“Without a Song”

November 29, 2015 • 8:15 am

A while back I put up a video of Perry Como singing one of my favorite underappreciated songs from the classic American songbook, “Without a Song,” At that time I bemoaned the fact that my favorite version, by the great (and also underappreciated) Billy Eckstine (1914-1993), wasn’t available. But I found it the other day, and submit it for your approval.

Like Nat King Cole and Johnny Hartman, Eckstine was one of the first black men to cross over into mainstream popularity as a vocalist. As Lionel Hampton said of him, “He was one of the greatest singers of all time…. We were proud of him because he was the first Black popular singer singing popular songs in our race. We, the whole music profession, were so happy to see him achieve what he was doing. He was one of the greatest singers of that era … He was our singer.” Agreed! Eckstein’s voice, richly mellifluous, is immediately recognizable.

“Without a Song” was written in 1929 by Vincent Youmans, with lyrics by Billy Rose and Edward Eliscu. As I noted in my previous post, the original lyrics said, “A darkey’s born, but he ain’t no good no how–without a song.” That racist version was changed by all later singers, including Eckstine, to “A man is born. . . “.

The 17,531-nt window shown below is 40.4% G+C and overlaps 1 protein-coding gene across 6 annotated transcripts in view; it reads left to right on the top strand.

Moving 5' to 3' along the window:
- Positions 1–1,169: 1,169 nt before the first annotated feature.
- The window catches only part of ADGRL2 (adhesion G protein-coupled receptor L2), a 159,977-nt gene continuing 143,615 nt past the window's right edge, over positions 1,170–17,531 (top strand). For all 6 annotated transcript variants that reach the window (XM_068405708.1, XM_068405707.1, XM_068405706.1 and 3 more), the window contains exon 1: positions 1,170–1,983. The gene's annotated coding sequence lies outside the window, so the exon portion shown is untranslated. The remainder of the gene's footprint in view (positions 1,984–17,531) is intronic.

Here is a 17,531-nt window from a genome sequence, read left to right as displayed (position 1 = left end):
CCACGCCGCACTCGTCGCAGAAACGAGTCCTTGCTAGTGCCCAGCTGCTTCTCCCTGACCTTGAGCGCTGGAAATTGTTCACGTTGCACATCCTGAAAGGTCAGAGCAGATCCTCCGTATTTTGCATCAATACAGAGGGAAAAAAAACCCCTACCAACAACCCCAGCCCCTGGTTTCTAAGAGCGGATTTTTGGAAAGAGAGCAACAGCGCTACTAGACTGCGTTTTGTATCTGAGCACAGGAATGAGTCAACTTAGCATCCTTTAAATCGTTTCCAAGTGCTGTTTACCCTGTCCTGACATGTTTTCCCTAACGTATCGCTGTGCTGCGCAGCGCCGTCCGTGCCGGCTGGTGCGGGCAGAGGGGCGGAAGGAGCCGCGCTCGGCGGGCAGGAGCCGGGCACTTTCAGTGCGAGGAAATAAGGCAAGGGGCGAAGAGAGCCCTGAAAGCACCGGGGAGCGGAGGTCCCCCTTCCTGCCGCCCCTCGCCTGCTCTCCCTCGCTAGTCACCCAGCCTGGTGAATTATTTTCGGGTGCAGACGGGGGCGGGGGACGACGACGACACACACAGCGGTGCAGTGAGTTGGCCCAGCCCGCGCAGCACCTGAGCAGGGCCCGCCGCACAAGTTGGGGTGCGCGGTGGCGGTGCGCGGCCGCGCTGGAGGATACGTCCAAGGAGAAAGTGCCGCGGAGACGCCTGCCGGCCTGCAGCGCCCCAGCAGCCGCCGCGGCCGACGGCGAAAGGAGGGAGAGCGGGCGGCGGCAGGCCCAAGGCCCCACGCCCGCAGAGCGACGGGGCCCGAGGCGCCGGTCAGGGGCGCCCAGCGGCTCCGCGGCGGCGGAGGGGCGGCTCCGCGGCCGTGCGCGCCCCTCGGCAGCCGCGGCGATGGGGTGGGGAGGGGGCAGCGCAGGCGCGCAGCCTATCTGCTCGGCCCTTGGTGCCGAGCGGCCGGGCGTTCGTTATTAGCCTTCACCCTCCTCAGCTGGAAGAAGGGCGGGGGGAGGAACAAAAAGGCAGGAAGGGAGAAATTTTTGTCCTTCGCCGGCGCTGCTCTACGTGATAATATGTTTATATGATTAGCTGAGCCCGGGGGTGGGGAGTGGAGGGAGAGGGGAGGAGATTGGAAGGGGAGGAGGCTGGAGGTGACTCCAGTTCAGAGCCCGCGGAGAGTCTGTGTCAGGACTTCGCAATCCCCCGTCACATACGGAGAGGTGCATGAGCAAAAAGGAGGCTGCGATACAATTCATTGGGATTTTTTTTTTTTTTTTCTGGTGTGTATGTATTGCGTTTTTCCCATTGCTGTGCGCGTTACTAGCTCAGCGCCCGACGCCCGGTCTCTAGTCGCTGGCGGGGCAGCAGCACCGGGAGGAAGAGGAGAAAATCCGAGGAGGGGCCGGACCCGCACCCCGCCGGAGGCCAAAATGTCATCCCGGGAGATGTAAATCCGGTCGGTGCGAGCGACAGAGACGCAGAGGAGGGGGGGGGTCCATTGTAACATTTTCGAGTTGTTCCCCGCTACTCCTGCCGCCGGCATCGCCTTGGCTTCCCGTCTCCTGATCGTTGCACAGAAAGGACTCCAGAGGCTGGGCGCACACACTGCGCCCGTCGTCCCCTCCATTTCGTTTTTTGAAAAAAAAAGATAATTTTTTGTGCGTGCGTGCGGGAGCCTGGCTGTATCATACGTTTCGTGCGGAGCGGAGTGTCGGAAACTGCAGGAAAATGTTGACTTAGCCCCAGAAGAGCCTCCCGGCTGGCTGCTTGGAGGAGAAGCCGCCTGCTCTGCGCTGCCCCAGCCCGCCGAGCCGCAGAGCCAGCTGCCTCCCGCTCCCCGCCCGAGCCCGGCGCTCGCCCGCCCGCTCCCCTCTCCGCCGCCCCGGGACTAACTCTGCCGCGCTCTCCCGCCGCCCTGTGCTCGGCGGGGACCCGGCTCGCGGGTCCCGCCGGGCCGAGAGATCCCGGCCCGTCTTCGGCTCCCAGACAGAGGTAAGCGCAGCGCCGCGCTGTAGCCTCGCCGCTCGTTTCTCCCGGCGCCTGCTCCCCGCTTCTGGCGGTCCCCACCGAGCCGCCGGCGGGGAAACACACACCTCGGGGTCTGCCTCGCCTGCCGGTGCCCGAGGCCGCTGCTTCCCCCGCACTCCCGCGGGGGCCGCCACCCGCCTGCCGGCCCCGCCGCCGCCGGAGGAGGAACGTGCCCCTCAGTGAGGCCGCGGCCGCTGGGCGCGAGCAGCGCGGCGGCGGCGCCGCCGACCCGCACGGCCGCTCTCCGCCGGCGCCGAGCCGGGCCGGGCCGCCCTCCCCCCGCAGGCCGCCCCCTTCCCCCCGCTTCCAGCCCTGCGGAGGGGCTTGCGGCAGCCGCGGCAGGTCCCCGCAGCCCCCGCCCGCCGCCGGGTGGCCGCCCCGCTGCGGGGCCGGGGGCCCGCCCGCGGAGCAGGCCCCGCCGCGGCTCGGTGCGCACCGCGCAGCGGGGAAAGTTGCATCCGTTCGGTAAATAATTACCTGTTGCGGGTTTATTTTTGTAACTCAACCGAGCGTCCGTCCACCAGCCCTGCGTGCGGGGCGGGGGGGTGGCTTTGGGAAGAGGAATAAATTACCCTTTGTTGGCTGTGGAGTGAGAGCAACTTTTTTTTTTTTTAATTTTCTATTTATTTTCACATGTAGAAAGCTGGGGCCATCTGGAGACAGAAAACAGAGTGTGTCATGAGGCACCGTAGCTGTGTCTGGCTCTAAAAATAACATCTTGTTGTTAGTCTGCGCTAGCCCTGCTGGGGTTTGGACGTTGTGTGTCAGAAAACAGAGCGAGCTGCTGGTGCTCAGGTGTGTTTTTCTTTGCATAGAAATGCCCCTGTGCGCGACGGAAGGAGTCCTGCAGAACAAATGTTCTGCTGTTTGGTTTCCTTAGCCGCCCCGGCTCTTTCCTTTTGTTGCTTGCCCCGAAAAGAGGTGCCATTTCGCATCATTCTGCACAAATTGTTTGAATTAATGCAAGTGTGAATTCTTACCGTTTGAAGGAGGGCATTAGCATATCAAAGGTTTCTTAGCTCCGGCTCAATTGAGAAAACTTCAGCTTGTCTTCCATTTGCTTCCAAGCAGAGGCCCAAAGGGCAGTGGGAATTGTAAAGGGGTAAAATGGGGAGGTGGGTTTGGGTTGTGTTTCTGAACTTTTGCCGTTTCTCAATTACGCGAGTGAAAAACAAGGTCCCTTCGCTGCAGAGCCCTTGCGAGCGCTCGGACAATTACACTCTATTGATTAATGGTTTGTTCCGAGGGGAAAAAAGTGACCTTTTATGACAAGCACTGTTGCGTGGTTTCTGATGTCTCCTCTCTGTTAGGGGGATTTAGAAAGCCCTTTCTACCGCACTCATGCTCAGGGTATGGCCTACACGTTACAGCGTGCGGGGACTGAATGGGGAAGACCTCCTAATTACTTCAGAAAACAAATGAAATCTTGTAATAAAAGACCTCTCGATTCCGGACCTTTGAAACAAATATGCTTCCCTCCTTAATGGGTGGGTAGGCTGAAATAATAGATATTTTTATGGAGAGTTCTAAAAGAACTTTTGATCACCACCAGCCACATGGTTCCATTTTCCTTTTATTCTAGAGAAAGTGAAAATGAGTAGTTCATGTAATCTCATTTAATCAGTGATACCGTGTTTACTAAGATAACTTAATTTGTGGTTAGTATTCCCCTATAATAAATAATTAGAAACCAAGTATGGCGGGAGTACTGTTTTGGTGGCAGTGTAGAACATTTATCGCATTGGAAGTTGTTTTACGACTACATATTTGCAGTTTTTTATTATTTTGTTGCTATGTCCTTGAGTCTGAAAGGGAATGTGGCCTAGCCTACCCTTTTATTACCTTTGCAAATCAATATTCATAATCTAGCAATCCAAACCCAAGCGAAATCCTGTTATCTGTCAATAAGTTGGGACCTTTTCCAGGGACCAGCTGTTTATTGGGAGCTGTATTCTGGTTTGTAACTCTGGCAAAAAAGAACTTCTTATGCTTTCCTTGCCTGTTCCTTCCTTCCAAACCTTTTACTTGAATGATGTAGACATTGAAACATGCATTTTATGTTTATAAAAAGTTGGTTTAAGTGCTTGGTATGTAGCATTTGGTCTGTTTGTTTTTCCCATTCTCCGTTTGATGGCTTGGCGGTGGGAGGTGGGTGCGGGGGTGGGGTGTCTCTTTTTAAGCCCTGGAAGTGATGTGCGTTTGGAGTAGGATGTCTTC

I think that this version, put up so recently that it has only three views on YouTube, was made with Eckstine’s own band. It’s performed at a tempo faster than every other version I’ve heard, but I like it this way:

18 thoughts on ““Without a Song”

  1. Bily Eckstine had a great voice no doubt, but another Singers Singer for me also underated was the great Brook Benton. This shows his range off wonderfully.

        1. The first time I heard Lanza’s version, I was bloody absolutely slain. I had never heard the song before. (Serendipity is wonderful.) Most worthy of your trouble to call it up online. (From the Broadway show, “Great Day,” IIRC, in 1927.)

          Elvis was once asked to whom he liked to listen. Whatever else he said, he said, “Anything by Mario Lanza.” When Elvis was chosen by the Jaycees (whatever one may think of such organizations) as one of the “Outstanding Young Men” of 1971, at the awards banquet he quoted the lyrics to this song as part of his acceptance remarks. He seemed to be genuinely, sincerely moved. (Sorry if I got too maudlin on you. 😉 )

    1. Thanks! That’s a beautiful version of one of my all-time favourite songs. I remember being blown away by the Shirelles’ version as a teenager, and later by Carole King’s own interprtation on Tapestry. I think the lyrics are brilliant (it should really be sung by a woman, about angst over sleeping with her boyfriend for the first time), and was surprised to learn that they were written by Gerry Goffin, not Carole King as I had assumed.

  2. Great phrasing, and nearly a lost art. As a writer approvingly said about Sinatra (more or less according to my memory) “his vocals and the beat only occasionally met” while sounding completely unforced and natural, and appropriate to the lyrics.

  3. I see Francis Albert Blue-eyes’ picture in the video screen with Billy E. He’s got a centenary coming up in a couple weeks. You planning to post something to commemorate it, Perfesser?

Leave a Comment

Your email address will not be published. Required fields are marked *